The Laws of the Land

Data center and cloud computing location is becoming more important due to national and regional regulations like The European Union’s General Data Protection Regulation (GDPR). Data protection, privacy and other new compliance rules around the world are limiting how data is collected and used and where data can and can’t go. Failure to follow these laws can result in class action lawsuits and enormous fines.

Today, there is not much control over where data resides when it’s in the public cloud, said Nutanix CTO of Cloud Platforms, Rajiv Mirani. That needs to change.

“Where is the cloud service data center?” he said, starting a line of questioning IT managers need to ask to ensure they’re abiding by data protection laws. “Where does the backup for that data center reside? Who can look at the data? There’s just not a lot of control over what happens once data is in the public cloud. And, until that’s addressed, CIOs feel that they just don’t have enough control to meet their compliance objectives.”

Laws of the land dictate sovereignty, compliance and security rules, said Pandey. The best way to help companies manage data properly is to move cloud computing into areas where the laws have jurisdiction.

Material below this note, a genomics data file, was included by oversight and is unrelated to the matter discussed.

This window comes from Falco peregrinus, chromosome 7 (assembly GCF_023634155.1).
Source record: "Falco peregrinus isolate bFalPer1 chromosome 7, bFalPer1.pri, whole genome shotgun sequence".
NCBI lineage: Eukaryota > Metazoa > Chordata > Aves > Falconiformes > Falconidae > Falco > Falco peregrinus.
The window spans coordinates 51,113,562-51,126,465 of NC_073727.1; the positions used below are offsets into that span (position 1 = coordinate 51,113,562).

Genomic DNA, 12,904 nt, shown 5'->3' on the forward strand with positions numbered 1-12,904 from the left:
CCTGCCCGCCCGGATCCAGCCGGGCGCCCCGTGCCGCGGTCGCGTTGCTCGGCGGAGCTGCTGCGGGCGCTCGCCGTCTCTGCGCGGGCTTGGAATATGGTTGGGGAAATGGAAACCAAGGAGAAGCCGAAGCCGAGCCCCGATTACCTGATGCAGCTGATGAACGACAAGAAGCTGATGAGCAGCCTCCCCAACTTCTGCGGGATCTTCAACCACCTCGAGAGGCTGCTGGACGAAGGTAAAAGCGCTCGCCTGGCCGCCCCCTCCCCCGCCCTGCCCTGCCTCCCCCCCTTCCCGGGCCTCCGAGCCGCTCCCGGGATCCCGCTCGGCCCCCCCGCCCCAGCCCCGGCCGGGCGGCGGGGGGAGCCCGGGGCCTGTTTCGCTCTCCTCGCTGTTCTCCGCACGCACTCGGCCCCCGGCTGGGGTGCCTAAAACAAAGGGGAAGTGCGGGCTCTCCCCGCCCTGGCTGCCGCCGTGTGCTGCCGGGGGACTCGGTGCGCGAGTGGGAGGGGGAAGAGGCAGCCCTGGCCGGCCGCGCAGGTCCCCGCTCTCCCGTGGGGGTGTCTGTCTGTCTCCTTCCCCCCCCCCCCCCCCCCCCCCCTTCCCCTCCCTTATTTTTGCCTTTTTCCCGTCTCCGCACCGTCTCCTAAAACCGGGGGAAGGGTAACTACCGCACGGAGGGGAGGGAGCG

“More things need to be atomized,” he told IT experts gathered at .NEXT in London in late 2018. “More things need to be miniaturized. More things need to be dispersed. The one-size-fits-all approach worked fine for the first generation of cloud computing. Now, the cloud must adapt to the different needs of both consumers and creators.”

Pandey sees today’s centralized monolithic cloud systems breaking into smaller, decentralized and more dynamic sets of platforms. This will lead to better, more affordable and secure cloud services.

He saw this process played out by previous technologies, when computing evolved from desktops into wearables and from mainframes to serverless networks. He is convinced that public clouds dispersed across different parts of the world will allow companies to more easily abide by local laws and grow.

The Laws of Economics

The law of economics coupled with the rapid pace of technology innovation are driving many to explore the benefits of renting versus owning compute infrastructure. Many turned to public cloud for easy accessibility and because it’s an operational rather than capital cost. But often cost of public cloud have people wondering if it makes sense to run workloads on rented or owned infrastructure, especially as owned private cloud infrastructure is becoming more pervasive and able to interoperate with public cloud. This hybrid approach provides freedom of choice to run workloads in public or one private cloud, wherever performenced needs are met and whichever makes economic sense.